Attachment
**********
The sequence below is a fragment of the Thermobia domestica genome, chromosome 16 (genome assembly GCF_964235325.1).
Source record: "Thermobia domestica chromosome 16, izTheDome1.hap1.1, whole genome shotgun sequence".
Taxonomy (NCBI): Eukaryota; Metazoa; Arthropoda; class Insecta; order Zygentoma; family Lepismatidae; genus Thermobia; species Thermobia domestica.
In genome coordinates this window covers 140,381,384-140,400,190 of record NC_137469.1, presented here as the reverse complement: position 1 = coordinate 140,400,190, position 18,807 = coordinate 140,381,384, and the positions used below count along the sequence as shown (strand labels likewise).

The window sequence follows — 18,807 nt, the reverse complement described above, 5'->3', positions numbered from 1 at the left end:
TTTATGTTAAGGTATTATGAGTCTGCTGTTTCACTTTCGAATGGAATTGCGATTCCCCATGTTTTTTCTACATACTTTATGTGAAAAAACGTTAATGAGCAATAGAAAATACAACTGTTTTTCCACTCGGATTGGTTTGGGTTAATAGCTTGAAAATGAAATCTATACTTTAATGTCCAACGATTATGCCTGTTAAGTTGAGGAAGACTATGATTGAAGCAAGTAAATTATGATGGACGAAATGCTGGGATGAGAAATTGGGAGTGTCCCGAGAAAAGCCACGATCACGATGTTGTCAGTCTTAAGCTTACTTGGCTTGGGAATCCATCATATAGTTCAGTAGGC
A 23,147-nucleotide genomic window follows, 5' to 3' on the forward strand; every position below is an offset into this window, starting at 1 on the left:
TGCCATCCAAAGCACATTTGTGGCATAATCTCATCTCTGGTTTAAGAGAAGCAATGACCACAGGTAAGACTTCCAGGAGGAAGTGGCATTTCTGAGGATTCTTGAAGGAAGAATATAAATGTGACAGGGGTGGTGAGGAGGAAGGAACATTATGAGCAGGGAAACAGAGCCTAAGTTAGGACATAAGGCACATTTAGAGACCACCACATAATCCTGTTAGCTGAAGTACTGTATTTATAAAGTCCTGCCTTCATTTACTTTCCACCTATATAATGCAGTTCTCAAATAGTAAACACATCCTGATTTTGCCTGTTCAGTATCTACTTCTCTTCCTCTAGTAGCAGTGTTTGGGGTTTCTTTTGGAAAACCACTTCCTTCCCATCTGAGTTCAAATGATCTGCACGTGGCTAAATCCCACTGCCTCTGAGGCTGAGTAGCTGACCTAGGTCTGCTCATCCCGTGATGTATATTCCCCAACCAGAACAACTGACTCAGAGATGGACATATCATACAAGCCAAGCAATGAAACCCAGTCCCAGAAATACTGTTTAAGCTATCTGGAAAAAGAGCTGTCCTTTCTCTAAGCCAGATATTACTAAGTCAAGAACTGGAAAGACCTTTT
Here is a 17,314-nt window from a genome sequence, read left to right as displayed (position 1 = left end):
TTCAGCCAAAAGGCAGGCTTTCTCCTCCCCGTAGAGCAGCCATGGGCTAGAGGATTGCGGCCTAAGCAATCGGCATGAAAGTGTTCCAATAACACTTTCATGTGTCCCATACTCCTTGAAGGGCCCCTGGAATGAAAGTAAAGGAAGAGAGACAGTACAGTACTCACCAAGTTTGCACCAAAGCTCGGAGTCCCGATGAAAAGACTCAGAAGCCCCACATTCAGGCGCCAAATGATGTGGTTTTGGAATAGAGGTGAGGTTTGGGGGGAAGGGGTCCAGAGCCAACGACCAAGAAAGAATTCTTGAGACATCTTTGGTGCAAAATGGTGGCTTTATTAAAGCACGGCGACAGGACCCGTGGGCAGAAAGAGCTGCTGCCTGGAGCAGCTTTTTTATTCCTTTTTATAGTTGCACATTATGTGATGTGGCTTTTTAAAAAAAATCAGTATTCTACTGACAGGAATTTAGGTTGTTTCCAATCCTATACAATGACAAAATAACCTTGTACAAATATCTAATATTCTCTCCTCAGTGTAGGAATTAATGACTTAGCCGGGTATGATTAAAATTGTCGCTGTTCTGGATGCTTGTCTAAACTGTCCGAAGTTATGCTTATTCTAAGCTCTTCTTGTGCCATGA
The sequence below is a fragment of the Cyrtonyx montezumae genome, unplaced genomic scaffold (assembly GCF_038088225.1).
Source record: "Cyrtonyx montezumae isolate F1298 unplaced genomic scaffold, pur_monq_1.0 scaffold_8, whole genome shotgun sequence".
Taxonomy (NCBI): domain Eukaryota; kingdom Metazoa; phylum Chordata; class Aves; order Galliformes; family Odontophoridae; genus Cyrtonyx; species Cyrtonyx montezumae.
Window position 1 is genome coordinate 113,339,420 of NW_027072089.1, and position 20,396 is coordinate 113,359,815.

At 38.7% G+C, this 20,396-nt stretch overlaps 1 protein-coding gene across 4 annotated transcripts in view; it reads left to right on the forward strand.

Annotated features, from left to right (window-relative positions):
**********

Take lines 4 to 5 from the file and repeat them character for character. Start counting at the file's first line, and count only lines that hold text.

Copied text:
In genome coordinates this window covers 140,381,384-140,400,190 of record NC_137469.1, presented here as the reverse complement: position 1 = coordinate 140,400,190, position 18,807 = coordinate 140,381,384, and the positions used below count along the sequence as shown (strand labels likewise).

The window sequence follows — 18,807 nt, the reverse complement described above, 5'->3', positions numbered from 1 at the left end: